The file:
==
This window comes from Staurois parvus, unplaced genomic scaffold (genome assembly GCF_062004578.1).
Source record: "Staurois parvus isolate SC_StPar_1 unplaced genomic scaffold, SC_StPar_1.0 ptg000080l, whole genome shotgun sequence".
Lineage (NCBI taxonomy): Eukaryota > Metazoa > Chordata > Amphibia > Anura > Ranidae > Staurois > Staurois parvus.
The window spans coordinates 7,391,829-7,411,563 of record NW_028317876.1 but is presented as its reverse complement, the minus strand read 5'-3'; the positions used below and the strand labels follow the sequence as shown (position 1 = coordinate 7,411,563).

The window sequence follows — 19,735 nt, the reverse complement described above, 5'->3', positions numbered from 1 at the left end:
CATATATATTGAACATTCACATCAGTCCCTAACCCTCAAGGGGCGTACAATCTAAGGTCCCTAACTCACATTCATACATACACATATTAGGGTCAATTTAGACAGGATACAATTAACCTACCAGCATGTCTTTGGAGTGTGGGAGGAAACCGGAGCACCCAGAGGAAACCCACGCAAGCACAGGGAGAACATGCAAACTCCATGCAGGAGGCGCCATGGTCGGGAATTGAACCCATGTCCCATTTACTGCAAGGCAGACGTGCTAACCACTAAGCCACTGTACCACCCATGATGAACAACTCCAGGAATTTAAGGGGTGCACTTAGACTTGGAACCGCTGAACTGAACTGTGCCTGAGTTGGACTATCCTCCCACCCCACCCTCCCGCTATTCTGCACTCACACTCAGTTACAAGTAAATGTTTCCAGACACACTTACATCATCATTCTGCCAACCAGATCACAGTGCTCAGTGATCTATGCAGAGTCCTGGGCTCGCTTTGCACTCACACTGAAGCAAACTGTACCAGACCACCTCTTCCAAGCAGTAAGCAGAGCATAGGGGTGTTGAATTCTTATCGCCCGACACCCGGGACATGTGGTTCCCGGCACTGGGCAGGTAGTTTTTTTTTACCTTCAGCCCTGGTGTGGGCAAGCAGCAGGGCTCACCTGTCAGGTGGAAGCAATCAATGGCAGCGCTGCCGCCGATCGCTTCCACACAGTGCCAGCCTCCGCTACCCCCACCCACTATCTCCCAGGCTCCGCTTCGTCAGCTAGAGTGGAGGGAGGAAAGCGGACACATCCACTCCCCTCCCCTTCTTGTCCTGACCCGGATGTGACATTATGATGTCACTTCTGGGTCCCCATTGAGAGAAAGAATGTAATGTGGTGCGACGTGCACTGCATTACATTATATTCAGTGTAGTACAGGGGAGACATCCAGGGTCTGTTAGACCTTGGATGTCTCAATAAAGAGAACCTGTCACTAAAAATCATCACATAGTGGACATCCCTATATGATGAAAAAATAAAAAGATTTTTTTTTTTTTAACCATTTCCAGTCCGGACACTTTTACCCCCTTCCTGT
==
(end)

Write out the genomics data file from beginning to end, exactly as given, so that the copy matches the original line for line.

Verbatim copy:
This window comes from Staurois parvus, unplaced genomic scaffold (genome assembly GCF_062004578.1).
Source record: "Staurois parvus isolate SC_StPar_1 unplaced genomic scaffold, SC_StPar_1.0 ptg000080l, whole genome shotgun sequence".
Lineage (NCBI taxonomy): Eukaryota > Metazoa > Chordata > Amphibia > Anura > Ranidae > Staurois > Staurois parvus.
The window spans coordinates 7,391,829-7,411,563 of record NW_028317876.1 but is presented as its reverse complement, the minus strand read 5'-3'; the positions used below and the strand labels follow the sequence as shown (position 1 = coordinate 7,411,563).

The window sequence follows — 19,735 nt, the reverse complement described above, 5'->3', positions numbered from 1 at the left end:
CATATATATTGAACATTCACATCAGTCCCTAACCCTCAAGGGGCGTACAATCTAAGGTCCCTAACTCACATTCATACATACACATATTAGGGTCAATTTAGACAGGATACAATTAACCTACCAGCATGTCTTTGGAGTGTGGGAGGAAACCGGAGCACCCAGAGGAAACCCACGCAAGCACAGGGAGAACATGCAAACTCCATGCAGGAGGCGCCATGGTCGGGAATTGAACCCATGTCCCATTTACTGCAAGGCAGACGTGCTAACCACTAAGCCACTGTACCACCCATGATGAACAACTCCAGGAATTTAAGGGGTGCACTTAGACTTGGAACCGCTGAACTGAACTGTGCCTGAGTTGGACTATCCTCCCACCCCACCCTCCCGCTATTCTGCACTCACACTCAGTTACAAGTAAATGTTTCCAGACACACTTACATCATCATTCTGCCAACCAGATCACAGTGCTCAGTGATCTATGCAGAGTCCTGGGCTCGCTTTGCACTCACACTGAAGCAAACTGTACCAGACCACCTCTTCCAAGCAGTAAGCAGAGCATAGGGGTGTTGAATTCTTATCGCCCGACACCCGGGACATGTGGTTCCCGGCACTGGGCAGGTAGTTTTTTTTTACCTTCAGCCCTGGTGTGGGCAAGCAGCAGGGCTCACCTGTCAGGTGGAAGCAATCAATGGCAGCGCTGCCGCCGATCGCTTCCACACAGTGCCAGCCTCCGCTACCCCCACCCACTATCTCCCAGGCTCCGCTTCGTCAGCTAGAGTGGAGGGAGGAAAGCGGACACATCCACTCCCCTCCCCTTCTTGTCCTGACCCGGATGTGACATTATGATGTCACTTCTGGGTCCCCATTGAGAGAAAGAATGTAATGTGGTGCGACGTGCACTGCATTACATTATATTCAGTGTAGTACAGGGGAGACATCCAGGGTCTGTTAGACCTTGGATGTCTCAATAAAGAGAACCTGTCACTAAAAATCATCACATAGTGGACATCCCTATATGATGAAAAAATAAAAAGATTTTTTTTTTTTTAACCATTTCCAGTCCGGACACTTTTACCCCCTTCCTGT